Saturday, August 18, 2012

A Tale of Two Ratatouilles

Last year a friend gave a tomato tasting party. I foolishly volunteered to make a ratatouille so we could taste his tomatoes both raw and cooked. The mid-August date was selected to be sure the tomatoes would have had plenty of sun. A few days before the event, we picked 16 pounds of his ripest tomatoes and 16 pounds of his zucchini (which were large enough to win prizes at state fairs). For those who don’t recall,  let me refresh your memory about the weather last August.  We had rain and/or clouds for the first two weeks, which did not bode well for the taste of our fresh tomatoes. The ratatouille was a great disappointment.  I decided to let the flavors mellow overnight, when I tasted it he next morning I declared it was “not bad.” “‘Not bad?’ asked Gerard incredulously. “You can’t bring ‘not bad.’ You are a food editor. It has to be wonderful.” I knew he was right.  So we went shopping and started over with tomatoes that were not so local that they had had no sun and found zucchini that were small and concentrated with flavor. From this we produced a damn good ratatouille.

At the party one of the women at my table raved about the dish. I thanked her and gave credit to Patricia Wells, the cookbook author whose recipe I had followed.  “But her recipes are so ‘iffy,’” she said. I retorted, “That is probably because she lives in Provence, where the vegetables are so full of flavor that it takes little cooking to turn out something wonderful,” and realized the wisdom of my own words.    The gentleman to my left added, “My wife liked your dish.”  I thanked him and nodded.  “Ah—you do not know who she is or what she does?” I slowly shook my head. “She is Dana Cowin, editor in chief of Food & Wine magazine.” “Thank you, Gerard,” I thought. “Good thing I did not bring the first batch!”.

I was reminded of this story because this weekend, I made that recipe again. And again it was not very good. The tomatoes, although “good,” just did not have the great taste required for this recipe. So the next morning, I added the other vegetables, as described in the traditional recipe below, and it was lovely. The lesson is, of course, what I had said without thinking. When the tomatoes are GREAT in flavor, they do not need much, and the rapid ratatouille recipe is perfect. If the tomatoes are just “good,” they need the onions, peppers, and eggplant to add flavor: a lesson so simple one wonders why I had not realized it before.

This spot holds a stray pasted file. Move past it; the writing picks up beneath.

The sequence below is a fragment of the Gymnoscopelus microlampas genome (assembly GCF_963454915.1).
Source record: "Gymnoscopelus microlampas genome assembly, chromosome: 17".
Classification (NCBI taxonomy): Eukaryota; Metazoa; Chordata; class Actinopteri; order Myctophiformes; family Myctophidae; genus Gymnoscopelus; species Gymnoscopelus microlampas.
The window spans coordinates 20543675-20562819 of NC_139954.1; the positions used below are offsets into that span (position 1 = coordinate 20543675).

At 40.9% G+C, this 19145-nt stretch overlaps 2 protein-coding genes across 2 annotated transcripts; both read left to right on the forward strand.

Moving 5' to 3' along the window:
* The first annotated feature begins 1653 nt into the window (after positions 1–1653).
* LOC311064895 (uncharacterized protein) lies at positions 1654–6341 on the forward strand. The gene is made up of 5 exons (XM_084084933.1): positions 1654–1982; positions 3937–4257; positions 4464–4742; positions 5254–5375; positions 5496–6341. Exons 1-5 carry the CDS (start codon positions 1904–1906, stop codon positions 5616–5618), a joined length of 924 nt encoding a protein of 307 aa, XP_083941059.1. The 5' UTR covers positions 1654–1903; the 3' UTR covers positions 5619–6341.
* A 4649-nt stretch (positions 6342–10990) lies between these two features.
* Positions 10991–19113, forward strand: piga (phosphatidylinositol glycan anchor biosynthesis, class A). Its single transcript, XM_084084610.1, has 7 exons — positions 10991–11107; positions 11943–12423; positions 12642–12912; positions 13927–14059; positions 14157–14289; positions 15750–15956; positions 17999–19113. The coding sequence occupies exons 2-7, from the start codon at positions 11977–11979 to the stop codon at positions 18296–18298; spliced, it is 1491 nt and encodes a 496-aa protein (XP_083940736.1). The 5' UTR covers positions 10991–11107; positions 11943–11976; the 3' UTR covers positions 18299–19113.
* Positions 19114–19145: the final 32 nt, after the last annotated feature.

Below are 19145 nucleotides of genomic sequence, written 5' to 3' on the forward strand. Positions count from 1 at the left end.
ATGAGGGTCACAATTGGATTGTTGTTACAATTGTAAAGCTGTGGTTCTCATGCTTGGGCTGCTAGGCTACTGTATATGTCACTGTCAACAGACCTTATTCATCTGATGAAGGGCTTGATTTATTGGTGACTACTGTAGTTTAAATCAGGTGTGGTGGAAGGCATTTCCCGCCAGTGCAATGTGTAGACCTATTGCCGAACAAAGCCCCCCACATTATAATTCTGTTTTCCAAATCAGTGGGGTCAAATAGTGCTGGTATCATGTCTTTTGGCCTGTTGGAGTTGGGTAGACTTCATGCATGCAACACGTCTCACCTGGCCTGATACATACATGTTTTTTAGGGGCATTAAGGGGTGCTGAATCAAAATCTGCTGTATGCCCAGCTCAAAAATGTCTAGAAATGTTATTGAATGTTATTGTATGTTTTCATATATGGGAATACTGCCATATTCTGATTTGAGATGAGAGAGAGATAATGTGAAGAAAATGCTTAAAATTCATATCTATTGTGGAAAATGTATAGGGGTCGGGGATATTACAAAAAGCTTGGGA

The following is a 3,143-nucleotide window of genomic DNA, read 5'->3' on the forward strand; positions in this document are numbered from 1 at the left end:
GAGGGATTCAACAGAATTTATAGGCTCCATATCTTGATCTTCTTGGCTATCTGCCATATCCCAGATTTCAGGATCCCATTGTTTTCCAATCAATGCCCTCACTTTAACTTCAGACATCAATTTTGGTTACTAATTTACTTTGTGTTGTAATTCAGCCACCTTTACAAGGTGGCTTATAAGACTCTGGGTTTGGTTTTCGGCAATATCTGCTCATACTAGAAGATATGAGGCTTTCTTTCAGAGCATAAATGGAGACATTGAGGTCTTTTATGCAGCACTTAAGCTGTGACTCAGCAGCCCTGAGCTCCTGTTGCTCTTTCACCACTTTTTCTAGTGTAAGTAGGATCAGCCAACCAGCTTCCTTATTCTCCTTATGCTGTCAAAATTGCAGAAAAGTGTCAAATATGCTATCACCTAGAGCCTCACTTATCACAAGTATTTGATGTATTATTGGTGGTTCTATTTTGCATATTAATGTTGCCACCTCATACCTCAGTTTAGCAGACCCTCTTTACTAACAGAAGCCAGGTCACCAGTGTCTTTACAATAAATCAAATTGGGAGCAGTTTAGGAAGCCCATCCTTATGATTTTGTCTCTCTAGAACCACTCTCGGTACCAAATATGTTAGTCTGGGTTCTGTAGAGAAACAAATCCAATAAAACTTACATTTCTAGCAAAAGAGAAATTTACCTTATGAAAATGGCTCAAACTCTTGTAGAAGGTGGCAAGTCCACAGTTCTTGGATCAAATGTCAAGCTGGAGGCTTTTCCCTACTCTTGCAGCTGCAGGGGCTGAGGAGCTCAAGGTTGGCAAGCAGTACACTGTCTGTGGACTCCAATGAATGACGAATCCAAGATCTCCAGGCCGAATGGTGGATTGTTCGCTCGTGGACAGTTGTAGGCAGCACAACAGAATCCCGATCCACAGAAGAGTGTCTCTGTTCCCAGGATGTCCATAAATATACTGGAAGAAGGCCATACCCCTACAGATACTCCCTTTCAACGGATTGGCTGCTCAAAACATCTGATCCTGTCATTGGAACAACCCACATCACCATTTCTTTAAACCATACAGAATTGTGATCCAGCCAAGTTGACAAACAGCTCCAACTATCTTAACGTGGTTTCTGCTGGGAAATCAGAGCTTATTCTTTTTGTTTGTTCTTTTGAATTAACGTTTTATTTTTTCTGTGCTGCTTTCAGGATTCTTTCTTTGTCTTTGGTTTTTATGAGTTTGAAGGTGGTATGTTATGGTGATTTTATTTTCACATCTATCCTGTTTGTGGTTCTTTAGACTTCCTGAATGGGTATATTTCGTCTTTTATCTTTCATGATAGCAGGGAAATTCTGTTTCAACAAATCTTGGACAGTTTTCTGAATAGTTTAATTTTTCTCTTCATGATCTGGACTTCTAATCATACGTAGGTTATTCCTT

Speedy Ratatouille  Serves 6–8
¼ cup extra-virgin olive oil
2 pounds, or about 10 small, very fresh unpeeled zucchini, washed and thinly sliced
2 teaspoons fresh thyme leaves,
Sea salt
3 plump, fresh cloves garlic, peeled and minced
2 pounds fresh tomatoes (plum are best), cored, peeled, seeded and chopped
2 tablespoons tomato paste
2 teaspoons best-quality red wine vinegar
In a very large skillet over moderately high heat, heat the olive oil until hot but not smoking. Add the zucchini and 1 teaspoon of thyme leaves. Sauté, shaking the pan from time to time until the zucchini is just beginning to brown (about five minutes). Add the salt and garlic, stir, and cook for a minute or two. (The salt will cause the zucchini to give off liquid, which will prevent the garlic from burning.) Add tomatoes, tomato paste and vinegar, and continue to sauté, shaking the pan until all of the ingredients blend well and most of the liquid is absorbed (about ten minutes). Add  remaining thyme and serve.  


Traditional Ratatouille  Serves 6–8

1/2 cup olive oil

2 onions, sliced into thin rings
3 cloves garlic, minced
2 pounds, or about 10, small, very fresh unpeeled zucchini, washed and cut into very thin slices
1 medium eggplant, cubed
3 bell peppers, seeded and sliced very thick
Salt and pepper to taste
1 bay leaf
4 sprigs fresh thyme
2 pounds fresh tomatoes, cored, peeled, seeded and chopped
2 tablespoons chopped fresh parsley


Heat 1½ tablespoons of the oil in a large pot over medium-low heat. Add onions and garlic and cook until soft. In a large skillet, heat 1½ tablespoon of oil and sauté the zucchini in batches until slightly browned on all sides. Remove zucchini and place in the pot with onions and garlic. Sauté bell peppers and eggplant one batch at a time, adding 1½ tablespoons oil to the skillet for each. Add each batch once sautéed  to the large pot. Add salt, pepper, bay leaf and thyme and cover the pot. Cook over medium heat for 15 to 20 minutes.
Add chopped tomatoes and parsley and cook another 10 to 15 minutes. Remove the bay leaf before serving.

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